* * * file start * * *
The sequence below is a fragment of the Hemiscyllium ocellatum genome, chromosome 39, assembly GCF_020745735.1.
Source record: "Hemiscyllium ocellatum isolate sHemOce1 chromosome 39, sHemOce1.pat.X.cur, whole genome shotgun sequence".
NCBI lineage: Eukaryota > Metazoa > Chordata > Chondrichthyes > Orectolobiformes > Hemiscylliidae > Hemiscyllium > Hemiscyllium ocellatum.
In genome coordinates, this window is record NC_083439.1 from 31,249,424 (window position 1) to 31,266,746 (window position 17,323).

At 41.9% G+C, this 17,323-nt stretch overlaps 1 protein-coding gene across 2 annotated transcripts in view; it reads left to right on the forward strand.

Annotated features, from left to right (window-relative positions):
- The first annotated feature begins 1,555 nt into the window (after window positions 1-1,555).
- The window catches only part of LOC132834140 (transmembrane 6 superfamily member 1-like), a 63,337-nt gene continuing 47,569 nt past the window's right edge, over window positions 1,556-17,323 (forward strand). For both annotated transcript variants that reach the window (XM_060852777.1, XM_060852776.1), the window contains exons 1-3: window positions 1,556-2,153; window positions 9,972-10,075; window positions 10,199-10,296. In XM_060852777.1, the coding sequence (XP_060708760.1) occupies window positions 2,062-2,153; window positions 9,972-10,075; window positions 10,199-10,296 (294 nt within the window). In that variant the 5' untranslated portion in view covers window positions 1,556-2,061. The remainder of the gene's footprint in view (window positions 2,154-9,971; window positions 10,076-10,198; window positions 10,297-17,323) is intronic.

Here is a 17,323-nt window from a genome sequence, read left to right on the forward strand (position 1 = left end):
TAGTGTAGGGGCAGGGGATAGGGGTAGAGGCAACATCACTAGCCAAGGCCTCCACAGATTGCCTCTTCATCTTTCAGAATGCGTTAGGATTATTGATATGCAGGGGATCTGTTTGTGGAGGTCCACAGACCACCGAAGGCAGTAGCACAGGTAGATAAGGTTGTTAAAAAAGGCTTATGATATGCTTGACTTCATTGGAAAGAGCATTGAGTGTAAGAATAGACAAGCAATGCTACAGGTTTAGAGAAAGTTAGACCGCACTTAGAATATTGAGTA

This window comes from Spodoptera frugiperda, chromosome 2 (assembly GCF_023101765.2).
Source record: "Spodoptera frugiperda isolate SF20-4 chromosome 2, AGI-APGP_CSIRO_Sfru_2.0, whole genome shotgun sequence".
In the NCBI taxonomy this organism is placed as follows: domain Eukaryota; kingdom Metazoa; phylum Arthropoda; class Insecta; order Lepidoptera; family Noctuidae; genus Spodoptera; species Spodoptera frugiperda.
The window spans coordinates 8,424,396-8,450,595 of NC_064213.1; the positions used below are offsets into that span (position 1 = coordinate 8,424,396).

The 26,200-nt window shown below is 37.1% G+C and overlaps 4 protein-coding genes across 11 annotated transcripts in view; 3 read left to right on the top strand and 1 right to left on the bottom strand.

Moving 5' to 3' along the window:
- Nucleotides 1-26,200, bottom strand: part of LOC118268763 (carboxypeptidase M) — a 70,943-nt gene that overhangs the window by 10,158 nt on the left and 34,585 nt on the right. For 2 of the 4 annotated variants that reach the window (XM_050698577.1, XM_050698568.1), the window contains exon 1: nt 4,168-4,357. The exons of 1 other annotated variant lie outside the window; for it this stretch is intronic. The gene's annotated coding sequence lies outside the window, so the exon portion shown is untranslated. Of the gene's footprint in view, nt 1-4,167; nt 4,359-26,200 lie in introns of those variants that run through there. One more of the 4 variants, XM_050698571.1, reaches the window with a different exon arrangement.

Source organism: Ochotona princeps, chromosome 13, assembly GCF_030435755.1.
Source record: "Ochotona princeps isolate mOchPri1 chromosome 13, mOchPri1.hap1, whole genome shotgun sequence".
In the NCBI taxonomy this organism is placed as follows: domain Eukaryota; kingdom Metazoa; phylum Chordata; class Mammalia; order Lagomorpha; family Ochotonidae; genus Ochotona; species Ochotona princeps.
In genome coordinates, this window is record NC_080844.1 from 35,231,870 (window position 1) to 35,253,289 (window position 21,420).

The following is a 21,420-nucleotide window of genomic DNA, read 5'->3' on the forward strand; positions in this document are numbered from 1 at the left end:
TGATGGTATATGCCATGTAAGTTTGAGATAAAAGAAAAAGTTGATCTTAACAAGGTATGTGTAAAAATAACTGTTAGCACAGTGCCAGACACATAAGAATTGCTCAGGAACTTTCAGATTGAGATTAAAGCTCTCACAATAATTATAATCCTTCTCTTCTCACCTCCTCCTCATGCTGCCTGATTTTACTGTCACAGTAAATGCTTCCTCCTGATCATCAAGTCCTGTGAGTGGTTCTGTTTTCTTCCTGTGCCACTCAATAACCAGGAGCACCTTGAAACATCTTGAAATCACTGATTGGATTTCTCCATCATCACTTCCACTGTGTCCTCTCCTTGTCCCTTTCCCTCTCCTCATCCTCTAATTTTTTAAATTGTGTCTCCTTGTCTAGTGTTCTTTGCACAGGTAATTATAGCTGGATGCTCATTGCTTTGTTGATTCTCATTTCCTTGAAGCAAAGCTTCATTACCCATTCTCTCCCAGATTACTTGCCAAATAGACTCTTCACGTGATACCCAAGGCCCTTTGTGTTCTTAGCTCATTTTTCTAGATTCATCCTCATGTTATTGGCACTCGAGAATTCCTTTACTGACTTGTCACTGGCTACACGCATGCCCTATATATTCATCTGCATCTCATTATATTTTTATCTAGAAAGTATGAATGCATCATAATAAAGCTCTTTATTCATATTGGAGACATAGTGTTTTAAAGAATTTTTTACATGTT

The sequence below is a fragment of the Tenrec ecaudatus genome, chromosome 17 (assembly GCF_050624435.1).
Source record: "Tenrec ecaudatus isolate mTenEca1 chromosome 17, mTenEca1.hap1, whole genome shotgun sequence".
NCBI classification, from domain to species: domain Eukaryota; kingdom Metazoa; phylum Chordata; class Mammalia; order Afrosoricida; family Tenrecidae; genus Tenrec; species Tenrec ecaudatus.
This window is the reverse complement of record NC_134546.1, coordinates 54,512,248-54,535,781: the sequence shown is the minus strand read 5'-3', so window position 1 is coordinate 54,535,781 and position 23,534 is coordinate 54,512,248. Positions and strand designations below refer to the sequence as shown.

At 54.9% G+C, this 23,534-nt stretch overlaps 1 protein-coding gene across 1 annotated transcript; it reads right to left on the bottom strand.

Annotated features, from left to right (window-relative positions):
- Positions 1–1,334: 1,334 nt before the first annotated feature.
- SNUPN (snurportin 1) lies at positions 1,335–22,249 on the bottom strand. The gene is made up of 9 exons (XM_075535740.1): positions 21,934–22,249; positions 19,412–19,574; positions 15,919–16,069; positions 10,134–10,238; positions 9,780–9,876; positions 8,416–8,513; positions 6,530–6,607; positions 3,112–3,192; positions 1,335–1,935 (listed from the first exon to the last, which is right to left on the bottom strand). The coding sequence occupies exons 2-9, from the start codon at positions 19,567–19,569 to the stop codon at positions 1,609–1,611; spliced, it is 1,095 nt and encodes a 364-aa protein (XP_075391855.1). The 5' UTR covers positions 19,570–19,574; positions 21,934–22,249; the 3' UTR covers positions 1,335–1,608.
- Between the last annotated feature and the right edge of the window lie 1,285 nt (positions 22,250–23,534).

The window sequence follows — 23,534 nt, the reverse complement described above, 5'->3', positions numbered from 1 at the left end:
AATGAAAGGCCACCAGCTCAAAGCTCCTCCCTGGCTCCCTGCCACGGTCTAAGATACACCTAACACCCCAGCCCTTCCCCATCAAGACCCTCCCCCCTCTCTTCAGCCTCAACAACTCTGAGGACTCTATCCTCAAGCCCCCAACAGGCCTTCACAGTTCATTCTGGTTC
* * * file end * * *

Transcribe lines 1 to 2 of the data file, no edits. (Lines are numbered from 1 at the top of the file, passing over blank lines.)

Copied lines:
The sequence below is a fragment of the Hemiscyllium ocellatum genome, chromosome 39, assembly GCF_020745735.1.
Source record: "Hemiscyllium ocellatum isolate sHemOce1 chromosome 39, sHemOce1.pat.X.cur, whole genome shotgun sequence".